How to Install a Channel Drain
Proper water drainage for your property is one of the most important long-term preventative measures you can implement. Water build-up due to insufficient drainage can cause significant damage to basements, garages, and building foundations. If there is a lack of proper drainage, water can build up near or under the foundation of your property, which causes the soil to swell. This can lead to the foundation cracking or buckling under the extra pressure, or flooding in your basement. All of which will require costly and time-consuming repairs.
Knowing this information, I decided it was necessary to take preventative measures and add a drainage system on our back patio near our garage. On top of the damage that could result from excess water near the garage and back of my house, this patio area also became an ice rink during the winter months in Minneapolis (December – April). After doing the research, I concluded that a surface drainage system that connected to my existing underground tiled drain was the best solution. Channel drains feature metal or heavy plastic grating that is flush with the surface to be drained. Unlike many other drain systems, channel drains can be used in concrete areas such as garages, patios, or driveways where water tends to accumulate.
After determining a channel drain was the best solution for my drainage problem, I set out to my nearest home improvement store to pick up the materials and get to work:
- Channel drain, AKA surface drain, perimeter drain, or French drain – $ 52
- Solid polypropylene drain pipe – $14
- Pipe connectors – Various costs depending on the need
- Concrete – $3 per bag
- Pea pebbles – $2.5 per bag
- Leveling sand (not pictured) – $3 per bag
- PVC solvent cement – $5
- Self-tapping screws
How to Install a Channel Drain
Dig your trench
In order to get the channel drain set, I first needed to remove some of the patio bricks. Getting the first brick loose and removed was a bit challenging, but once that was removed, the rest were easy to remove. Next, I needed to dig the trench for the channel drain and the polypropylene pipe. Digging the trench is the most labor-intensive part, especially since we haven’t had a lot of rain in our neighborhood lately. I dug down approximately 10-12 inches.
Set your channel drain
Once I was done digging my trench, I connected the polypropylene drain tile to the channel drain with the PVC solvent cement and self-tapping screws. When the pipe was connected, I leveled the area where the channel drain was going to be laid. I laid down a layer of pea pebbles first and then added a layer of sand to get the ground ready to put in the channel drain. I used a level to make sure the drain was at a slight angle in order to let gravity do the work to ensure the water would flow through the pipe and away from the house and garage. You’ll see in the picture that I covered the top of the channel drain with duct tape so I didn’t get any Quikrete inside the channel drain when I was setting the drain in place.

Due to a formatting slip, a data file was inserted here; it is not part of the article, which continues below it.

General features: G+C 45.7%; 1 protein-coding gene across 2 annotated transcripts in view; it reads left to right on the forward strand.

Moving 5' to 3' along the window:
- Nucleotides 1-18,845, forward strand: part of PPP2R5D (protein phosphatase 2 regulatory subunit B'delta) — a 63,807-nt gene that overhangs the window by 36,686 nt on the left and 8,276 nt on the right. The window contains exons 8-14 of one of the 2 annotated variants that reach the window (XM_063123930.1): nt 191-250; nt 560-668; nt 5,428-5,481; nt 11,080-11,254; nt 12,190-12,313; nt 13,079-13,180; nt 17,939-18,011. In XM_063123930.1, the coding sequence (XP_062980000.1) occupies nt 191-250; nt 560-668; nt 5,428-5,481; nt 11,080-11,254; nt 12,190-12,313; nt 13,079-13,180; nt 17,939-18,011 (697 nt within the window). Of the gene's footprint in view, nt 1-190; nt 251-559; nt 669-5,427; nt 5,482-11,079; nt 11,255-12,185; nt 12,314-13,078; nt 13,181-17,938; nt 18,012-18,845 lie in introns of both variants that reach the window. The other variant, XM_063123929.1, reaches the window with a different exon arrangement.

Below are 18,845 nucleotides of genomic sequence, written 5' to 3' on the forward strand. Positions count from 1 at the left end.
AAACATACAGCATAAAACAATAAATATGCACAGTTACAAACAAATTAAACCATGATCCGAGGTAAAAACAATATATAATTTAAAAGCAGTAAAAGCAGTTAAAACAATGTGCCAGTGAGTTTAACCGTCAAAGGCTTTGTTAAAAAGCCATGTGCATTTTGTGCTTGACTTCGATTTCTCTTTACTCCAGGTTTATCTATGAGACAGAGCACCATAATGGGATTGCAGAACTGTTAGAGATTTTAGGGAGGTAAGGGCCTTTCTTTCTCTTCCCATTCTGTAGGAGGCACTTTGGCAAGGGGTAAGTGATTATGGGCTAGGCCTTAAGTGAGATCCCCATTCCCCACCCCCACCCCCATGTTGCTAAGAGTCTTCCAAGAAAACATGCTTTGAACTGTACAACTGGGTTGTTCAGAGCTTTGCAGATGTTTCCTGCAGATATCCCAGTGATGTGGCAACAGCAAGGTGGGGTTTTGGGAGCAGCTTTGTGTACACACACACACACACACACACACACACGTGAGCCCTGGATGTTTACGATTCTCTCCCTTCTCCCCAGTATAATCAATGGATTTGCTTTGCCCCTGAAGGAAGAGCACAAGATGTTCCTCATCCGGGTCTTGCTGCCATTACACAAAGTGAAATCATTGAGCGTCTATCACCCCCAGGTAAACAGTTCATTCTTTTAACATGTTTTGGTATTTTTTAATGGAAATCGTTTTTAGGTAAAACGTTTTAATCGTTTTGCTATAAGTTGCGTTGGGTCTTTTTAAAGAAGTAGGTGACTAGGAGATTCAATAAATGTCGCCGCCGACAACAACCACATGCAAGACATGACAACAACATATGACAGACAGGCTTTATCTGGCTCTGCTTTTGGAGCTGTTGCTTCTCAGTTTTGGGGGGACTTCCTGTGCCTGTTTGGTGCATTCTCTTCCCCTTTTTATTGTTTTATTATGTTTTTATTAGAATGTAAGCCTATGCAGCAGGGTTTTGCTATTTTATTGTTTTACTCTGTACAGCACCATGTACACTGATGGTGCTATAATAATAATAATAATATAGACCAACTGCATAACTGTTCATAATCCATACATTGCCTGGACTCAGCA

Set the channel drain in concrete
Once your channel drain is set, you will need to use your Quikrete to permanently hold it in place. I actually bought the wrong concrete, but I made it work. I purchased the fast-setting concrete, which is supposed to pour directly into a hole, and then water is added. I mixed the special fast-setting blend in a bucket and then added it to the hole around the channel drain. The concrete set up faster than I wanted it to in the bucket and I had a hard time working with the mixture. If you run into this problem, add more water and continue mixing the blend until it is workable again. Most people would be surprised how forgivable a bucket of mixed concrete can be with a little water and mixing.
Pour in your concrete and smooth out the area with a trowel. If you’ve never worked with concrete before, don’t be intimidated. Once again, if the mixture starts to stiffen before you’re finished, add a little water and use the trowel to rework the area. You can see from my picture above that it’s not 100% smooth, which was perfectly acceptable for my situation. There are always little sticks and leaves falling that area so we will never notice some small rough concrete areas.
Every installed channel drain will be different than the next based on the drainage needs and landscape. For example, I needed to connect my polypropylene pipe to an existing underground drain tile pipe about 8 feet away from the channel drain that will carry the excess water to a holding basin at the end of my property. Then I needed to put the patio bricks back in place. But the bulk of the work comes from digging the trench and getting the channel drain installed.
The channel drain comes in 4 ft. sections that can be connected to make longer sections. The plastic channel drains can be cut to exact lengths for easy installation.
Most people haven’t worked with concrete, so this can be an intimidating project, but I promise that any DIYer can do this project, which could save you $1,000s of future water or foundation or damages!